Also spelled Waggonette
Versatile carriages with many uses. Passengers sat in long bench-style seats that faced each other with the passengers’ backs to the roadside. Those seats could be used to haul luggage, which made it useful for trips to the station and estate work. This was one of the carriages that were suitable to be driven by either the coachman or owner and were popular with families.
The first wagonette was built in the 1840s and remained very popular into the 20th century.
This type of wagonette had a folding head that could cover all the passengers in the bench seats. It came up from the passenger’s back on both sides and met in the center. It was introduced in the 1890s, and the Earl of Lonsdale claimed to have designed it.
Seats: 4 passengers + coachman (or owner) & groom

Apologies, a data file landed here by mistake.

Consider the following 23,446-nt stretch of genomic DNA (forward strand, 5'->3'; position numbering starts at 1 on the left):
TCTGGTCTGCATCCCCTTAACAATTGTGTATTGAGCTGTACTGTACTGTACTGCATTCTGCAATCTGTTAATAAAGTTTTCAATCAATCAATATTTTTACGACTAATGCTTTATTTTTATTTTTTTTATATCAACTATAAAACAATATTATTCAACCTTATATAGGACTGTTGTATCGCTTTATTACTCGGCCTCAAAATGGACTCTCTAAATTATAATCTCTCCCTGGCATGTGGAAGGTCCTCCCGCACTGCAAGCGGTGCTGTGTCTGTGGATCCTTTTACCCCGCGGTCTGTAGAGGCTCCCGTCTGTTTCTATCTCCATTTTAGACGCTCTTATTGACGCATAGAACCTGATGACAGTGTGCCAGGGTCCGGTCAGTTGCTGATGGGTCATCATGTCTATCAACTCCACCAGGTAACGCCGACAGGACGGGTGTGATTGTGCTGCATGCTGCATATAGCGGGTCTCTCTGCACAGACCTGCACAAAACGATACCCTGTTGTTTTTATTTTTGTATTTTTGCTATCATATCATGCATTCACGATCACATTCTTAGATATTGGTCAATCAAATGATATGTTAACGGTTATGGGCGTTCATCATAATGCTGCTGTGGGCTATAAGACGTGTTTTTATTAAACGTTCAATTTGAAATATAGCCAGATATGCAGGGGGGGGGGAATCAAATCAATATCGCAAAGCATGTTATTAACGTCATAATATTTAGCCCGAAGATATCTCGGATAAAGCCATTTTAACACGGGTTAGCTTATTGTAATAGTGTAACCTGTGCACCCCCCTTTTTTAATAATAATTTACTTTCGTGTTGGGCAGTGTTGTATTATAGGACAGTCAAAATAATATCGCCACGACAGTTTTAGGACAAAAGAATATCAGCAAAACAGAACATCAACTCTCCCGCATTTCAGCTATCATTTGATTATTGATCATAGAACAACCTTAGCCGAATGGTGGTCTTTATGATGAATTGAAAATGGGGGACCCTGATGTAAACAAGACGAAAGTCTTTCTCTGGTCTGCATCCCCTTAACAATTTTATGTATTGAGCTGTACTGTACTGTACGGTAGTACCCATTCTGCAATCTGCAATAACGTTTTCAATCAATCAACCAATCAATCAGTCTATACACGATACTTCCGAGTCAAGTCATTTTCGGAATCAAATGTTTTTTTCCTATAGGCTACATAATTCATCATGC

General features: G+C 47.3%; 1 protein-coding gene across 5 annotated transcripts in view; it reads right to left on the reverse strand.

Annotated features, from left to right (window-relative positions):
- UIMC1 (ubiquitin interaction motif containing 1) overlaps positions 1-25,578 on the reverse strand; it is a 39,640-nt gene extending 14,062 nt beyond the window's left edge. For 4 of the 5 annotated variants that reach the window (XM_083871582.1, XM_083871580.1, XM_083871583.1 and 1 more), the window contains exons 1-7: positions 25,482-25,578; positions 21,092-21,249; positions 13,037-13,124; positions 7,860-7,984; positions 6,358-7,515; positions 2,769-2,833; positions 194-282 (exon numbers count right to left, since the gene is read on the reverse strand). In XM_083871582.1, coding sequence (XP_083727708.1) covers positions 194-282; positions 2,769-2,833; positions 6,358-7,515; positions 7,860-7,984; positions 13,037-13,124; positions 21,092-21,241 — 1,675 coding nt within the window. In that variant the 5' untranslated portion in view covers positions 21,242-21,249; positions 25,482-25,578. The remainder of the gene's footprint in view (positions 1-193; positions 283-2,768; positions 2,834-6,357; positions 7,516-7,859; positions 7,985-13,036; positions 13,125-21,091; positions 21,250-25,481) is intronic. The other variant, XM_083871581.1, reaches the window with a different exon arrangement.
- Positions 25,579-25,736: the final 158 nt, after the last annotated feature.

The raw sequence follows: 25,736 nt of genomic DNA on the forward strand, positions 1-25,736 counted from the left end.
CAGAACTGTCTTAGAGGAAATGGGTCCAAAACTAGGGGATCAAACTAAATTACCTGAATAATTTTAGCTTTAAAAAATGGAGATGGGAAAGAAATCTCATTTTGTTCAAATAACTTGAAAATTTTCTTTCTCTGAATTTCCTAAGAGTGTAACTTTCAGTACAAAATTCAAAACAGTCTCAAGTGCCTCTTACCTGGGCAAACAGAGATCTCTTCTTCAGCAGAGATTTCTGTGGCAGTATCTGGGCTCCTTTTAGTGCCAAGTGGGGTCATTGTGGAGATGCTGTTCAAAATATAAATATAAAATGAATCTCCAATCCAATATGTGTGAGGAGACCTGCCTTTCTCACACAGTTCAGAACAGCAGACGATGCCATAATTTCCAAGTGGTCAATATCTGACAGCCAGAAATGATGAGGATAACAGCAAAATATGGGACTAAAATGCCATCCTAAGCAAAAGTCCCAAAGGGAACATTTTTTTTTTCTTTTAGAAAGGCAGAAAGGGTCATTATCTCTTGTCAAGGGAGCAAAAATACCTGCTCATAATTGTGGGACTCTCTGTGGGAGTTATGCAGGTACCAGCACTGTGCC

This was a wagonette that had a head like a backwards barouche or victoria; it folded up from behind the driver and pointed backwards, covering only the front half of the body. It wasn’t super popular because the head was only useful to those few passengers and was kind of useless; the driver and the rest were open to the elements.
This style was introduced around the 1890s.
Seats: 6 passengers + coachman (or owner) & groom
Horses: 2 or 4
Also known as a Governess Car or Tub Carts (due to their shape)
This was a small informal two-wheel carriage used by mothers or governesses to take the children on a drive. The seating was like a wagonette with benches that faced each other but with the passengers' backs to the edge of the road. These carriages were always owner-driven, but there wasn’t a seat for them specifically; the bench had a slight cut-out so that the driver could sit at an angle and twist to point slightly towards the front (which would have been uncomfortable).
Dogcarts had previously been popular with families, but they had a poor safety record for passengers, and this was designed to be a safer option. It was first introduced in the 1890s-1900s and was one of the last carriage types.
Seats: 2-3 children & 1-2 adults